The Reserve Bank of India (RBI) has tightened asset classification norms for non-banking financial companies (NBCFs), which brings them on par with banks.
Two rules will change for NBFCs. One, the nonperforming asset (NPA) classification should be as of end-of-day and not the month. And second, if an account has to be upgraded from NPA to standard, all the arrears should be paid and not just a part of it.
The aim of the RBI circular is harmonisation, that is, the same set of rules should apply to both banks and NBFCs.
To understand how the new rules will impact NBFCs, CNBC-TV18 caught up with YS Chakravarti, MD and CEO, Shriram City Union Finance, Deepak Shenoy, founder, Capitalmind and Vikas Khemani, founder, Carnelian Capital Advisors.
When asked if this would mean a one-time rise in GNPAs for some NBFCs, Chakravarti said, as far as Shriram City Union Finance is concerned, the firm has always followed the ‘once an NPA always an NPA rule’, so up-gradation is not an issue because it actually follows the same rule that RBI has specified.
“Probably on the daily admission of the NPA problem, we may have an impact, but it will be marginal. We are still working on it but it would be about Rs 60 to 70 crores of impact. On the provisioning and on P&L, there would be no impact,” he said.
When asked if his company would follow the exact due date or the month that is taken into consideration, Chakravarti said it is as per month and the impact would be between Rs 60 to 70 crore as on the GNPAs. They have more than adequate provisioning, he added.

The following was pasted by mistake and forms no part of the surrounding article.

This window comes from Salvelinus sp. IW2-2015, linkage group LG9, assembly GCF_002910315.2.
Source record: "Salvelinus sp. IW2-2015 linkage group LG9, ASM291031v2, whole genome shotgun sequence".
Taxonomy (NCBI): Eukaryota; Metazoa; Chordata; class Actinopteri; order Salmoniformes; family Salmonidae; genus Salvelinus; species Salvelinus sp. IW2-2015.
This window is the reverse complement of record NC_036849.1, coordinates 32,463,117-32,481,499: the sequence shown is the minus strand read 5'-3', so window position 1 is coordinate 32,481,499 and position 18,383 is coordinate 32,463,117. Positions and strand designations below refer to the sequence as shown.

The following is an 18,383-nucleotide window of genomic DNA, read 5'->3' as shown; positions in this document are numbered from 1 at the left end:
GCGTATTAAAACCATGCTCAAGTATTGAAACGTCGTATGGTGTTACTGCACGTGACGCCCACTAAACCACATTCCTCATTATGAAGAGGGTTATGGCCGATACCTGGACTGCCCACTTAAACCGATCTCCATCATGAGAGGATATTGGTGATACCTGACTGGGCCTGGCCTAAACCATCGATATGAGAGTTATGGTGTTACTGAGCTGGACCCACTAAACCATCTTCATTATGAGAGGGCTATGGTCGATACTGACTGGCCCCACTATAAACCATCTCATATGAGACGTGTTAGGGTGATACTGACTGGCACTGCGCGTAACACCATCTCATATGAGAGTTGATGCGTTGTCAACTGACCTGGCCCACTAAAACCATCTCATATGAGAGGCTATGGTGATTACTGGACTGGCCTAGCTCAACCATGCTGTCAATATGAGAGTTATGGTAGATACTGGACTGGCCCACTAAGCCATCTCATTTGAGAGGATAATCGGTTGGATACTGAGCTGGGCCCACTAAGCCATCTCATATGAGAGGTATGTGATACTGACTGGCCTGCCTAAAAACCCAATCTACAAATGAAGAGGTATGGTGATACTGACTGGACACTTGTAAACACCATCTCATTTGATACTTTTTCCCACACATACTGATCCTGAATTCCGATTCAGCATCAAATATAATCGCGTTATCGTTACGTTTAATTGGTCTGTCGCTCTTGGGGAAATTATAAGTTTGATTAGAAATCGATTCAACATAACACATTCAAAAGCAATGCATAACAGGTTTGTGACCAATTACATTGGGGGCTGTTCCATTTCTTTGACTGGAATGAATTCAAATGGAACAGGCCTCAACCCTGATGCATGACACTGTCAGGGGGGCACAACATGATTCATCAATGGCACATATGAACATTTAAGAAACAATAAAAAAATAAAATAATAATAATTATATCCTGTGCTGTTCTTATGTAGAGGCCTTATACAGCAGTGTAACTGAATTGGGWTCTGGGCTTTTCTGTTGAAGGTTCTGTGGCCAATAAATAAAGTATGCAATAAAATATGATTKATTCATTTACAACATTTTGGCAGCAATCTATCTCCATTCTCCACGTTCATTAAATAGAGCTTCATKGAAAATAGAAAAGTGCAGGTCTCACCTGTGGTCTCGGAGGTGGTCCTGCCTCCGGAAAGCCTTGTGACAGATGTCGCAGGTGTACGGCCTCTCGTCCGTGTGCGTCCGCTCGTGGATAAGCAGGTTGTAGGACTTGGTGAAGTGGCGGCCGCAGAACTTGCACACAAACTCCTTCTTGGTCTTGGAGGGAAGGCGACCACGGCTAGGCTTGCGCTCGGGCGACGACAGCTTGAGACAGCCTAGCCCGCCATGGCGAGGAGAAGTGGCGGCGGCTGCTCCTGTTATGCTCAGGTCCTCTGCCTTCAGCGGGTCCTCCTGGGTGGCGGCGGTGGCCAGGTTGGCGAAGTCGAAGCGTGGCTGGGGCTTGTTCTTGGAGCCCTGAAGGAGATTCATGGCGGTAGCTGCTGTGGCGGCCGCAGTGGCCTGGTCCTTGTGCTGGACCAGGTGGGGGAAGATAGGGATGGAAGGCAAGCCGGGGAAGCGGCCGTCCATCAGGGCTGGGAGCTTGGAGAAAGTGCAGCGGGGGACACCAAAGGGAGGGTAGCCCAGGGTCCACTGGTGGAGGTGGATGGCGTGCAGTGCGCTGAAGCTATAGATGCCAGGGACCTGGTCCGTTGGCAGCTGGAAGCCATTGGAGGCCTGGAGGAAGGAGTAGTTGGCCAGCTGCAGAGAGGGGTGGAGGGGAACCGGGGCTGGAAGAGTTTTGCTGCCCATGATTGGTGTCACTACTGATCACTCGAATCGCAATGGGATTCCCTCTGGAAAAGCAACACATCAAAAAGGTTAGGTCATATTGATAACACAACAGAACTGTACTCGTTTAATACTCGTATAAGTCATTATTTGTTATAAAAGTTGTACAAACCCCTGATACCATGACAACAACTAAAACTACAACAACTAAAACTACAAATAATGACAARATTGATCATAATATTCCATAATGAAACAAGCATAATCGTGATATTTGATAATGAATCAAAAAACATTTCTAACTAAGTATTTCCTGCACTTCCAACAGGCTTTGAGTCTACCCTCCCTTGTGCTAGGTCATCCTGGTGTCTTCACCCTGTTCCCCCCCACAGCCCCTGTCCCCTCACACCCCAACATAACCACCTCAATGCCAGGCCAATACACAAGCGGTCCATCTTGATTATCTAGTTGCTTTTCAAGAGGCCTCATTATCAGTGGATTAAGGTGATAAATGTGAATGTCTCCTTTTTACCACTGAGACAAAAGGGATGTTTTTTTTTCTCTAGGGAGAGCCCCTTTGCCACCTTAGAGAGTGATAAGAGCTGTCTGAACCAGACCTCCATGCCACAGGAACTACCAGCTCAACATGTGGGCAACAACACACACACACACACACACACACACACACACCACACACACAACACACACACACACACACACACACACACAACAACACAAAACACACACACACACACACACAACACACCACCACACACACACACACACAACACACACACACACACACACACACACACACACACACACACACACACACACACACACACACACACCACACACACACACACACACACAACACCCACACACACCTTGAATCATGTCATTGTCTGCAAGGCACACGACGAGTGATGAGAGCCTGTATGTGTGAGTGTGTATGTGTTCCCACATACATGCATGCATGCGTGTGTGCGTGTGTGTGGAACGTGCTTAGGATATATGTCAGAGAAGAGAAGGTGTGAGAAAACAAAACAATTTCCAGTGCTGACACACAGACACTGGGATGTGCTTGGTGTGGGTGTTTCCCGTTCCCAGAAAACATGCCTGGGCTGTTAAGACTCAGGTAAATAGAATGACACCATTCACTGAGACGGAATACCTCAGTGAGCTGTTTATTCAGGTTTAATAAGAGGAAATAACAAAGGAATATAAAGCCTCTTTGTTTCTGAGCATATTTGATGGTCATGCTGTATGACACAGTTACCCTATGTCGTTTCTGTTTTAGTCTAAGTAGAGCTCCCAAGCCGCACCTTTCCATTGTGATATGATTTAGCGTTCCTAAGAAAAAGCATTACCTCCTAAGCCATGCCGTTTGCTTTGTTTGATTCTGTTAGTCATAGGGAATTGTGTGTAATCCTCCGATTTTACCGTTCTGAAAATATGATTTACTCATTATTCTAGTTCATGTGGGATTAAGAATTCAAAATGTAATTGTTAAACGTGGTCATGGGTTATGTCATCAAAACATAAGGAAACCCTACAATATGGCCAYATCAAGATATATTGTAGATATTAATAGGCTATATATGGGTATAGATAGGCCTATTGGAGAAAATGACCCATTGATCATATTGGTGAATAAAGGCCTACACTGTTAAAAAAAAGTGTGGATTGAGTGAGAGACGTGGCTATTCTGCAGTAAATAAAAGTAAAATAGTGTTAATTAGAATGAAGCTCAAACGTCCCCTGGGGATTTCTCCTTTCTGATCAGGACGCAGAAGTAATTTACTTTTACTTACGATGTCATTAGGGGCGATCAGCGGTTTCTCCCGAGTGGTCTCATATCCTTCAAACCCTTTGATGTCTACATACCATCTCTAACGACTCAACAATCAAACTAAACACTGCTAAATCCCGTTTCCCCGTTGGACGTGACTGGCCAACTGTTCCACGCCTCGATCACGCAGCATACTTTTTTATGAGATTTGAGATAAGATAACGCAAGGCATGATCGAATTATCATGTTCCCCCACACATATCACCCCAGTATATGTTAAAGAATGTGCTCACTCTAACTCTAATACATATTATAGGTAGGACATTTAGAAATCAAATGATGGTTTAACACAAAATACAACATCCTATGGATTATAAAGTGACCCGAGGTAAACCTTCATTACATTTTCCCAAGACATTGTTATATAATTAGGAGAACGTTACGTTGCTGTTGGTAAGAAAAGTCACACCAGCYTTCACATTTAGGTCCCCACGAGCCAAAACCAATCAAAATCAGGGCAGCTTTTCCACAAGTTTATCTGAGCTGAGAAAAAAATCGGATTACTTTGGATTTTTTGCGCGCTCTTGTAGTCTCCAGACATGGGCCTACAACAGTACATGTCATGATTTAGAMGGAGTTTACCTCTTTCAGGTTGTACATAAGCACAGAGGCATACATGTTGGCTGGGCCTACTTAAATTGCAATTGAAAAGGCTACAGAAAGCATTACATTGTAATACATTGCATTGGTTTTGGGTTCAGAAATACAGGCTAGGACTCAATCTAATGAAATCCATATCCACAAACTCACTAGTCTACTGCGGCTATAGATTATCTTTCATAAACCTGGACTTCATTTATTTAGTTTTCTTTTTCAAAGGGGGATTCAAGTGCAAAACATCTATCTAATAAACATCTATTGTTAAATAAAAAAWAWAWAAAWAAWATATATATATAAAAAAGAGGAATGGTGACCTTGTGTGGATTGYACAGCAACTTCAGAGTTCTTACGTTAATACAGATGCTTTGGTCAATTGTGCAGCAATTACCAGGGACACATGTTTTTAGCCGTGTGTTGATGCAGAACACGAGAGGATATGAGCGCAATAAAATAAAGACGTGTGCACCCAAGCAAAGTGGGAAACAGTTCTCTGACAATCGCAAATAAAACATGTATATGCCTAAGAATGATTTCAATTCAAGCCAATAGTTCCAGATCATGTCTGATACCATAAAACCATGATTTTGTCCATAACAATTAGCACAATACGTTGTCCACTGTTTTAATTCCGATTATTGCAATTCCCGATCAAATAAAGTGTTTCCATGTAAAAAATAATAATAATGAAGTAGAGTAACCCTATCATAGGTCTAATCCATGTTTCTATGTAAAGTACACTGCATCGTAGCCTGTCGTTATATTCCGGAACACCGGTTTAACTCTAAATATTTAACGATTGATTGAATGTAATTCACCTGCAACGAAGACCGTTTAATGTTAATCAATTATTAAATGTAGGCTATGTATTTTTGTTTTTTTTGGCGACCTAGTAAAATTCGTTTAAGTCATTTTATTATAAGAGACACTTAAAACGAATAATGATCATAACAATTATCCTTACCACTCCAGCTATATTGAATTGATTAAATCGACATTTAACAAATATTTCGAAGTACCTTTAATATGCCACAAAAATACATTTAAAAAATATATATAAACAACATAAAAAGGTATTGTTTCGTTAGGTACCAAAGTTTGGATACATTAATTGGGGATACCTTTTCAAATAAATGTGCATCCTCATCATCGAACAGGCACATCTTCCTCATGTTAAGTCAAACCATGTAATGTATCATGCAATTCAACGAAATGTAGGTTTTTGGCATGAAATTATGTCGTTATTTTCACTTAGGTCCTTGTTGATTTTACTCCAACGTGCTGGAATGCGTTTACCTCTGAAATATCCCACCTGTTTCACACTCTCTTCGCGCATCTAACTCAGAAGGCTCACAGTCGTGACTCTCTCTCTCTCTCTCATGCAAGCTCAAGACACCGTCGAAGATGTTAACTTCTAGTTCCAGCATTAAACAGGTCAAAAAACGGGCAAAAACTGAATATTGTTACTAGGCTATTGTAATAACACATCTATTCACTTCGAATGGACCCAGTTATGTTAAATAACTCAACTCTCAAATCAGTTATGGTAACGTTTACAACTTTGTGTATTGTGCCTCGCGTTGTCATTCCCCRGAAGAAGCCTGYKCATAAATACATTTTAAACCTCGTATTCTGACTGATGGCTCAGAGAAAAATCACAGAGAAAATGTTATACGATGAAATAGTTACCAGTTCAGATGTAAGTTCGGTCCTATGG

Meanwhile, Shenoy said the industry has complained, in general. “If you are on the other side of the equation, for instance, securitized loans, when banks buy them from NBFCs, they uncover a few practices that are not followed by banks but are followed by NBFCs. Like for instance, the quarter-end rule, which sometimes gives 180 days because the loan comes due in the first week of say April, they get 90 days from the end of June technically but now it has been clarified, it is going to be 90 days from the due date of the loan. So this will change,” he explained.
He also pointed to several other practices like cheque bouncing when it is presented when the person does not have a balance towards the end of the quarter. It bounces but the bounce impact only happens at the beginning of the next quarter. So technically, it is not an NPA. This is a bad practice, but it has been found and identified in certain audit cases as well, Shenoy said.
According to Shenoy, the new rules are a good step to reduce misreporting of NPAs but it will have an impact, which the companies will exactly find out next year because it is only applicable from March 2022.
Khemani termed it a good measure by RBI but not something game-changing. It can have only a one-time impact, he said, adding that it has been done at a time of economic recovery and NBFCs have been given a time frame to come around until March 22. “I don't think it will really have a major impact on the industry,” he said.
For the full discussion, watch the accompanying video